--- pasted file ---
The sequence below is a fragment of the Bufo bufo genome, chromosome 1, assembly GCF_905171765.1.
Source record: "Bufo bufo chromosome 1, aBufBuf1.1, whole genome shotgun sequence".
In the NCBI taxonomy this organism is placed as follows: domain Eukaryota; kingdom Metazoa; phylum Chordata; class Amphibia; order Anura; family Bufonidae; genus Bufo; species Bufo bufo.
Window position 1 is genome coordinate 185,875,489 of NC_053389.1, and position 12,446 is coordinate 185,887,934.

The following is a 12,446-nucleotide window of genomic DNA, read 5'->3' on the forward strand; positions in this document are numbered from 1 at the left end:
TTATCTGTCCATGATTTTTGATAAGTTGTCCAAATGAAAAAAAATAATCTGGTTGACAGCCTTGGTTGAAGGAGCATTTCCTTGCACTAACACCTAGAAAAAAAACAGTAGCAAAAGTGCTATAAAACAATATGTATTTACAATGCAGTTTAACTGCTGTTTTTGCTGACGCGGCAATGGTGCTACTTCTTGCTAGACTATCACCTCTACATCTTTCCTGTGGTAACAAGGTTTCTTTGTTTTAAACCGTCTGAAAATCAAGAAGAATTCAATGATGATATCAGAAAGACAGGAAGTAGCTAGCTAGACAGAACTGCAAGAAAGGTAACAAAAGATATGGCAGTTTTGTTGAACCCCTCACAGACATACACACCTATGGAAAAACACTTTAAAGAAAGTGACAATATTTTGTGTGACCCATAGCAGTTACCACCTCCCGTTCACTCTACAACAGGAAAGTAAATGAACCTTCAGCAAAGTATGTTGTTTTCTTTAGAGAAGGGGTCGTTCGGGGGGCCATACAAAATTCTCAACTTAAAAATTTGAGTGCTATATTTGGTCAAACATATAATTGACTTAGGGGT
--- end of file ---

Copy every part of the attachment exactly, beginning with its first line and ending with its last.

The sequence below is a fragment of the Bufo bufo genome, chromosome 1, assembly GCF_905171765.1.
Source record: "Bufo bufo chromosome 1, aBufBuf1.1, whole genome shotgun sequence".
In the NCBI taxonomy this organism is placed as follows: domain Eukaryota; kingdom Metazoa; phylum Chordata; class Amphibia; order Anura; family Bufonidae; genus Bufo; species Bufo bufo.
Window position 1 is genome coordinate 185,875,489 of NC_053389.1, and position 12,446 is coordinate 185,887,934.

The following is a 12,446-nucleotide window of genomic DNA, read 5'->3' on the forward strand; positions in this document are numbered from 1 at the left end:
TTATCTGTCCATGATTTTTGATAAGTTGTCCAAATGAAAAAAAATAATCTGGTTGACAGCCTTGGTTGAAGGAGCATTTCCTTGCACTAACACCTAGAAAAAAAACAGTAGCAAAAGTGCTATAAAACAATATGTATTTACAATGCAGTTTAACTGCTGTTTTTGCTGACGCGGCAATGGTGCTACTTCTTGCTAGACTATCACCTCTACATCTTTCCTGTGGTAACAAGGTTTCTTTGTTTTAAACCGTCTGAAAATCAAGAAGAATTCAATGATGATATCAGAAAGACAGGAAGTAGCTAGCTAGACAGAACTGCAAGAAAGGTAACAAAAGATATGGCAGTTTTGTTGAACCCCTCACAGACATACACACCTATGGAAAAACACTTTAAAGAAAGTGACAATATTTTGTGTGACCCATAGCAGTTACCACCTCCCGTTCACTCTACAACAGGAAAGTAAATGAACCTTCAGCAAAGTATGTTGTTTTCTTTAGAGAAGGGGTCGTTCGGGGGGCCATACAAAATTCTCAACTTAAAAATTTGAGTGCTATATTTGGTCAAACATATAATTGACTTAGGGGT